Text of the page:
How to Choose Your Career

The thought of  choosing a career can be intimidating.  It feels like everything that you’ve done comes down to this moment and if you make the wrong decision, you will be destined to be unhappy in your job.  Take a breath.  The truth is that most people get it wrong the first time.  In fact, many people change careers three or four times throughout their working life.  However, you can avoid a lot of unnecessary frustration by investing time and effort into your career planning process.   If you do the research now, you can put yourself on a path that you will be able to follow throughout your career.  Sure, there will be some twists and turns along the way but you’ll have an idea of where you are going, and if you don’t, then at least you’ll enjoy the journey.  Here are the factors to consider when selecting a career:

 

Your skills.  Your skills are the things that you are able to do.  You have developed certain skills at school, at your previous jobs, during extracurricular activities and through your personal life.  Some examples of skills include creating, calculating, investigating, problem solving, decision making, leadership, teamwork, fixing and repairing, and mechanical operation.  We all have certain things that we’re good at; make a list of those skills and you’re off to the right start.

Your interests.  There is nothing worse than dragging yourself out each morning to a job that you hate.  You need to find something that really gets your blood flowing.  As Confucius said, “Choose a job that you love and you’ll never have to work a day in your life”.  What do you love?  Where does your passion lie?  If you’re not sure, try to remember what you liked to do as a child.  That often gives us a clue as to what we really enjoy doing when salary is removed from the equation.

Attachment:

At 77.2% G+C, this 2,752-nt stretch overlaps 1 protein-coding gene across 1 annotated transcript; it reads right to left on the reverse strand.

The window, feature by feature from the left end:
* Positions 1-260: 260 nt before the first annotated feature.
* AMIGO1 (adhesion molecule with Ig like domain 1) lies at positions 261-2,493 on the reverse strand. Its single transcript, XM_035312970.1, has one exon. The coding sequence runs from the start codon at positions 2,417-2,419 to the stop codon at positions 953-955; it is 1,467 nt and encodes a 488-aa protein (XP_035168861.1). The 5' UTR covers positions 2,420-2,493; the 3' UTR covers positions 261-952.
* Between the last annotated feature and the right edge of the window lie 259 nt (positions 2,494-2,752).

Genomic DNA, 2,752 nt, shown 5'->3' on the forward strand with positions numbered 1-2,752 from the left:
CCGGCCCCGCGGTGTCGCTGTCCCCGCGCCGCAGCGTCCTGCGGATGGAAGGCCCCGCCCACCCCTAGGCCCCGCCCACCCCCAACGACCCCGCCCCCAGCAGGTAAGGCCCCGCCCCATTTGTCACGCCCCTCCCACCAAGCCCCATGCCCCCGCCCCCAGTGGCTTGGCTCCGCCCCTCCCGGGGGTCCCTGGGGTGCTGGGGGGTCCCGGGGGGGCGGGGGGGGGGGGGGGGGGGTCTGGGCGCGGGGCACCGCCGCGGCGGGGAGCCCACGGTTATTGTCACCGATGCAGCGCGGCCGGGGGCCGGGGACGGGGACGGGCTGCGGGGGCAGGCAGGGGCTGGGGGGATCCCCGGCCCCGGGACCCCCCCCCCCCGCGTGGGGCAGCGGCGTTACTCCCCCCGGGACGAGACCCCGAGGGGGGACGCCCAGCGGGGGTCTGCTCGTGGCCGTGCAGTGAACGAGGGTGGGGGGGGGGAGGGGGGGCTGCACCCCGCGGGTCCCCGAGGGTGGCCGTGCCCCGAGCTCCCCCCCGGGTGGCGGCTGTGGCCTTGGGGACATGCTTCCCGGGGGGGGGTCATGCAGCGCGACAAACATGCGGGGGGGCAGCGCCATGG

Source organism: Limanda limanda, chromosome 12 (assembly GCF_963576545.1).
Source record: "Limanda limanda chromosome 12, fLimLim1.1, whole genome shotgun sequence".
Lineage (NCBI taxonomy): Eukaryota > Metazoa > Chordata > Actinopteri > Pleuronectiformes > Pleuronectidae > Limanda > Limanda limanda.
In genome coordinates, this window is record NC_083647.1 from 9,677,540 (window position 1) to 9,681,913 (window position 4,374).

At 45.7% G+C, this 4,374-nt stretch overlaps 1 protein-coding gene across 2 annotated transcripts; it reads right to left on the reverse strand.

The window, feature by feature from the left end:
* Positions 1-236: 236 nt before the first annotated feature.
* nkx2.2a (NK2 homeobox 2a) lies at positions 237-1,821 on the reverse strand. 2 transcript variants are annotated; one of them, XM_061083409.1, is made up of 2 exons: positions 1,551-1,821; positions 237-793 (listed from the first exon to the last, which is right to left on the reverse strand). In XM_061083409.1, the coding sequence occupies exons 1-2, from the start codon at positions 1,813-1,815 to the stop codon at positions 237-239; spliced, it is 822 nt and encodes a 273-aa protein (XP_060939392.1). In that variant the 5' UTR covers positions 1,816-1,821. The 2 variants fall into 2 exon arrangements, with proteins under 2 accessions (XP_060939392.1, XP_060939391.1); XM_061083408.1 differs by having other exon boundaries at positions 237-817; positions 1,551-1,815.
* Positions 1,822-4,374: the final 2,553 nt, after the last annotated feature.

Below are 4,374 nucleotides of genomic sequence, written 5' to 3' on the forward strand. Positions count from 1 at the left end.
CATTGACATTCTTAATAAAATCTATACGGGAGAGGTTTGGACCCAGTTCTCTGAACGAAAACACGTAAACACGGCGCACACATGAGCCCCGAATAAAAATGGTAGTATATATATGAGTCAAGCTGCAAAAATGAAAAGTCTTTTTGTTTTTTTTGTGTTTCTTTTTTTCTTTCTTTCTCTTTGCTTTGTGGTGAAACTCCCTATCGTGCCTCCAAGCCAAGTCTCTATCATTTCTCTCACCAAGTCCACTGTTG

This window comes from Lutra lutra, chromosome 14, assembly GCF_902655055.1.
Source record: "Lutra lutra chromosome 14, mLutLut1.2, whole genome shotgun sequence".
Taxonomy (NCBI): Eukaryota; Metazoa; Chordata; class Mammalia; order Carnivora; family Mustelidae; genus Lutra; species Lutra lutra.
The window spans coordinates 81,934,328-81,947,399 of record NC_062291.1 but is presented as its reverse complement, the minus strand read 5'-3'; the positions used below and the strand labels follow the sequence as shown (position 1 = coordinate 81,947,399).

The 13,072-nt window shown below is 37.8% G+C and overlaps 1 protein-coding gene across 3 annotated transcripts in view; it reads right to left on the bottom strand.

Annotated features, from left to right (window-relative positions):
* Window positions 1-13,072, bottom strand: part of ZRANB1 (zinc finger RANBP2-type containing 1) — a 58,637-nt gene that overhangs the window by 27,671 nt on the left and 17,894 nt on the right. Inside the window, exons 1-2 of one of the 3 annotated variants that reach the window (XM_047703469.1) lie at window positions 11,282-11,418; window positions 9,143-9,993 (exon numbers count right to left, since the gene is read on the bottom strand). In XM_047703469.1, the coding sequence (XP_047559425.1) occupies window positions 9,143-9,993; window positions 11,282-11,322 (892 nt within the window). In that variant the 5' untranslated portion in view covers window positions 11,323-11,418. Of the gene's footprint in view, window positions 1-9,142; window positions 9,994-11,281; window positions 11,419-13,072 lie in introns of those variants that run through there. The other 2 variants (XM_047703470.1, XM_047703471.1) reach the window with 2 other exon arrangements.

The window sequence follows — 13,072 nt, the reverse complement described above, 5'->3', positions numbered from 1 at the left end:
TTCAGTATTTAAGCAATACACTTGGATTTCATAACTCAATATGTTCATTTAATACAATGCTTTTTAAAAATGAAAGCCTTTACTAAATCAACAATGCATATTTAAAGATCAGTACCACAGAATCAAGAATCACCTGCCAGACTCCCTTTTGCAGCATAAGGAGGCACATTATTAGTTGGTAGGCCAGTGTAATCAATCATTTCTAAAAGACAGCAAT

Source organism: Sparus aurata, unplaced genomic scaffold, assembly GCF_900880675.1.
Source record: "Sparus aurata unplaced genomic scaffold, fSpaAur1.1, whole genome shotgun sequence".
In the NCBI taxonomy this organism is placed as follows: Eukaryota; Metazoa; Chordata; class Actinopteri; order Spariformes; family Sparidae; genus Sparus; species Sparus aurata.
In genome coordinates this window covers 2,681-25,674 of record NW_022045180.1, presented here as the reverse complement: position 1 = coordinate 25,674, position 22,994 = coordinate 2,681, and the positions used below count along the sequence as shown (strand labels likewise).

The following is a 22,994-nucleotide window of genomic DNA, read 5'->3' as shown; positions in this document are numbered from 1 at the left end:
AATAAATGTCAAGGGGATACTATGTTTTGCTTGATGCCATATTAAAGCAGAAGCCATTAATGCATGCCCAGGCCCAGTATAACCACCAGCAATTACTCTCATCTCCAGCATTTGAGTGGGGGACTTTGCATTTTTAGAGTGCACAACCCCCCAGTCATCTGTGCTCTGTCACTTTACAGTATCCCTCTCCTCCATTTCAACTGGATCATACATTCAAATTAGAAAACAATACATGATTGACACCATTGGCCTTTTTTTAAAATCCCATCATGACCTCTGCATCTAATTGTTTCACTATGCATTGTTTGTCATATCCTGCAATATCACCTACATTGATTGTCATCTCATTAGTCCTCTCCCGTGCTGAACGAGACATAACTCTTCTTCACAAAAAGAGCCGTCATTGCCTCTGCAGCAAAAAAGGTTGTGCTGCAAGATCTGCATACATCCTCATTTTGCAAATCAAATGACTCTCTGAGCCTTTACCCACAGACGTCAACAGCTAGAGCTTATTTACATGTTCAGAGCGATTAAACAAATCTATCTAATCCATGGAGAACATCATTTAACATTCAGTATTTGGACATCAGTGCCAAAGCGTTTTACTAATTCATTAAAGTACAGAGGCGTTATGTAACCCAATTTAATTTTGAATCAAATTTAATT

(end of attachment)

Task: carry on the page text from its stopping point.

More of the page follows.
Your values.  We all live our lives according to our values.  Your values are what is important to you and you will not be happy unless your life is consistent with them.  Similarly, we all have work values.  Some examples of work values are job security, opportunity for advancement, a short commute, work-life balance, autonomy, helping others, prestige, leadership, and creativity.  If you choose a career that is not consistent with your values, you may find that you are frustrated and unhappy in the job.

The labour market.  Once you know what type of career you are looking for, you need to determine which jobs are actually in demand.  A labour market assessment will let you know how many jobs are available for your target career within your region, and it will give you an idea of the requirements of the position.  Industry and company research will help you get a deeper understanding of the day-to-day realities of the job so that you are able to find a job that is a good fit for you.

One of the most amazing things about today’s economy is that there are so many different options available.  However the sheer quantity of potential opportunities can be intimidating in itself.  The key is to keep it simple and to have fun with it.  Stay focused on what’s important to you and allow yourself to get excited by what you find out there.  Good luck!

(Written by: Karen Bivand)

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